Dressing truing rolls wear at such a low rate, that one roll may last a year. Single point dressers, especially in high production cases, may require weekly replacement. Each time a dressing/truing roll or single point dresser is replaced, the entire process must be re-indicated. Compare one setup per year versus fifty or one hundred, and increases in part production are easily identified. Even though dressing/truing rolls are more expensive than a single point dresser, they are extremely cost effective.

Dressing/truing rolls wear at a consistent rate.

    Dressing/truing rolls wear at a consistent rate, whereas the wear rate of single point dressers is often erratic. With consistent wear, the amount of material removed from the grinding wheel is consistent. When controlled by CNC machinery, the programmed depth of pass will be closer to the actual depth of pass and actual material removed will be closer to the programmed removal amount. Thus, the actual size of the grinding wheel is exact and part tolerances are more closely and easily maintained.

Dressing/truing rolls wear at a predictable rate.

    Single point dressers wear until the onset of diamond fade, a period when the single point dresser begins to wear at rapid rate. The onset of diamond fade is unpredictable. After it begins, there is a very short time before the single point dresser catastrophically fails, suddenly shattering or fracturing. In the event of catastrophic failure, the grinding wheel may be severely damaged as well as the work piece. Most manufacturers replace single point dressers long before the chance of diamond fade and catastrophic failure. A single point dresser may be discarded with much unused material remaining. Because dressing/truing rolls wear consistently and at a low rate, they do not exhibit diamond fade and will only fail catastrophically if misused. Therefore, they may be used in their entirety until all abrasive material has been used.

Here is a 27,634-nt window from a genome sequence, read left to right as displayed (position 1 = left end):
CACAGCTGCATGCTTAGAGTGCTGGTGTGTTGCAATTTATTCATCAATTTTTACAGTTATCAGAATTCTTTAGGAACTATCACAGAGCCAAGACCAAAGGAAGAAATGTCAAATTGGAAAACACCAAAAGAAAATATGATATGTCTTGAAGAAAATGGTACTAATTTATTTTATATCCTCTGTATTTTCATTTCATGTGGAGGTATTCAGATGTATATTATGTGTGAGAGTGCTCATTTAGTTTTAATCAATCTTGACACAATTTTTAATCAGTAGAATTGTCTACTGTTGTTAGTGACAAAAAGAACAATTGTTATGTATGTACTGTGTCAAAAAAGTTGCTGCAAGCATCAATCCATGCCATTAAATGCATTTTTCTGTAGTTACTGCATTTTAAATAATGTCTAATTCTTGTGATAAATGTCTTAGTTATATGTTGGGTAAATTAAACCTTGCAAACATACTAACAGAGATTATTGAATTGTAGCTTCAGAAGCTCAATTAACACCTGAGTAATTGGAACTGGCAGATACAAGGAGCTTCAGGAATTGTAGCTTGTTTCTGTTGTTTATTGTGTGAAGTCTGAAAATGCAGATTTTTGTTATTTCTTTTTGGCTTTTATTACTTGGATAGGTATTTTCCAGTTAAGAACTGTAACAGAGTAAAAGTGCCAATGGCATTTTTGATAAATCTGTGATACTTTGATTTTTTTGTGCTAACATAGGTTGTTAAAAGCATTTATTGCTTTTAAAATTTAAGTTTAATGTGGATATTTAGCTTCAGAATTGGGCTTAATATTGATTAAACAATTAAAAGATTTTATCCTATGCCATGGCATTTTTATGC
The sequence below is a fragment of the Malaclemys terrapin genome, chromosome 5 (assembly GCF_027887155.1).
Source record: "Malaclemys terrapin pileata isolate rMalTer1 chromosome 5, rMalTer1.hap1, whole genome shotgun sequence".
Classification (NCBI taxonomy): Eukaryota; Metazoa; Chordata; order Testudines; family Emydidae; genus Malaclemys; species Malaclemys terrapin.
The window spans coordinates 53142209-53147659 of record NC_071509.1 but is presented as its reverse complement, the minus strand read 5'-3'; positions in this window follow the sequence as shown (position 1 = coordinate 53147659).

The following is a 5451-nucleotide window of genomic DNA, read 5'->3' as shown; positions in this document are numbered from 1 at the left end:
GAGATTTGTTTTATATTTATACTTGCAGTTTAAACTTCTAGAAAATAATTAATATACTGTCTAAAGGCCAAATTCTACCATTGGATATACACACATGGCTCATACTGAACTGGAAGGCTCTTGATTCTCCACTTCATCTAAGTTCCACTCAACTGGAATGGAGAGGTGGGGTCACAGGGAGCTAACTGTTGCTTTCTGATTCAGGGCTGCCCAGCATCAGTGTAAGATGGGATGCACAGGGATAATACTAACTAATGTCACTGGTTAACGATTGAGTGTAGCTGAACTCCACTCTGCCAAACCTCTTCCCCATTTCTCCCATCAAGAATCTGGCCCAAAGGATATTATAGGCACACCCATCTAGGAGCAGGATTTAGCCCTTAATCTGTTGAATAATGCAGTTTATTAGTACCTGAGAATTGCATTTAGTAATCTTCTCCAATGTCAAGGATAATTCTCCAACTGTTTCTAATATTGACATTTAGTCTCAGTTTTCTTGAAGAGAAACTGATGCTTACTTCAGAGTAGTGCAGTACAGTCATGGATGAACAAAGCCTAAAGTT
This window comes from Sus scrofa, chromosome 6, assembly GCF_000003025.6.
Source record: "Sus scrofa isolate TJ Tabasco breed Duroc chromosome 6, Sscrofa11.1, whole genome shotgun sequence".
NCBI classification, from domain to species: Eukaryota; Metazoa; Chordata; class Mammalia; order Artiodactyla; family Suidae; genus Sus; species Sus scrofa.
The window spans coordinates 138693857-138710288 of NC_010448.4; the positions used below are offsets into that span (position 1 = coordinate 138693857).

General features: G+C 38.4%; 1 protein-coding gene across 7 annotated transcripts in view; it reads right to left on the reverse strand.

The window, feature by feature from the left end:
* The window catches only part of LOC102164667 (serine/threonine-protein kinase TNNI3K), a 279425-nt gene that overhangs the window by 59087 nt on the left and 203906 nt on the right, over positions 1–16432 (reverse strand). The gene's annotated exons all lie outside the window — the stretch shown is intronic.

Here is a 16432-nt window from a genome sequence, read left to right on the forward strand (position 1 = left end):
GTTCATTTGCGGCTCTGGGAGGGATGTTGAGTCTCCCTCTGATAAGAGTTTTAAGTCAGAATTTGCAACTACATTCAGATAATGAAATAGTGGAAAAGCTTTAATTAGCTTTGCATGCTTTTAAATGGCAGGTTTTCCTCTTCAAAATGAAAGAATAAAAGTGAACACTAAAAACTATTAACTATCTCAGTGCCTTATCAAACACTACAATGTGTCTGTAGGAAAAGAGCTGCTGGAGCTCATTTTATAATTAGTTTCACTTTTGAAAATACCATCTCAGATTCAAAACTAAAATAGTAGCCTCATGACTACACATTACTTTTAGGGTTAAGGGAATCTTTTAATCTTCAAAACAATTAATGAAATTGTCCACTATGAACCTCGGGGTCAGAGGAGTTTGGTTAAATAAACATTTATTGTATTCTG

Create a higher grinding wheel grit exposure with electric rotary dressing and truing.

    The grinding wheel grit exposure created with single point dressers can be manipulated only by changing the depth of the pass and the speed at which the dresser traverses the grinding wheel (and sometimes the grinding wheel speed or direction). Electric rotary dressing and truing spindles add the capability of altering the ratio of the surface speeds between dressing/truing roll and grinding wheel as well as their relative directions. Speed and direction control are the two variables that have the greatest impact on optimizing grit exposure. Grinding wheels with a higher grit exposure are able to:

  • produce a cooler cut
  • cut more material from the part per pass
  • create a better surface finish on the part.


    Process control is any procedure where selected variables are electronically controlled to produce a consistent part quality and/or quantity final product with no manual control. Electric rotary dressing and truing spindles are suited to accomplish this exactly. They offer more variables that are also easily controlled. They possess the flexibility and controllability to optimize the dressing and truing process.

    The capability to precisely control and maintain speeds over a broad range allows for the easy manipulation of surface finishes. Various grinding wheel surface finishes are necessary to accommodate various grinding processes. Since the dressing/truing process becomes less timely and more efficient, the frequency of the dressing and truing cycle can be increased. The grinding process, in turn, may be made more aggressive, increasing part output. Part output is also increased by the significant reduction in maintenance associated with changing dressers. Parts are produced at more consistent sizes and with higher quality surface finishes.

    Some processes demand electric rotary dressing and truing. Changing the grinding wheel to a style that will accept rotary dressing and truing techniques may enhance processes that currently do not necessitate electric rotary dressing and truing. As newer and harder grinding wheels are developed and their benefits demonstrated, rotary dressing and truing will become increasingly more important.




Learn More
About Rotary
Dressing &

Designed & Hosted by: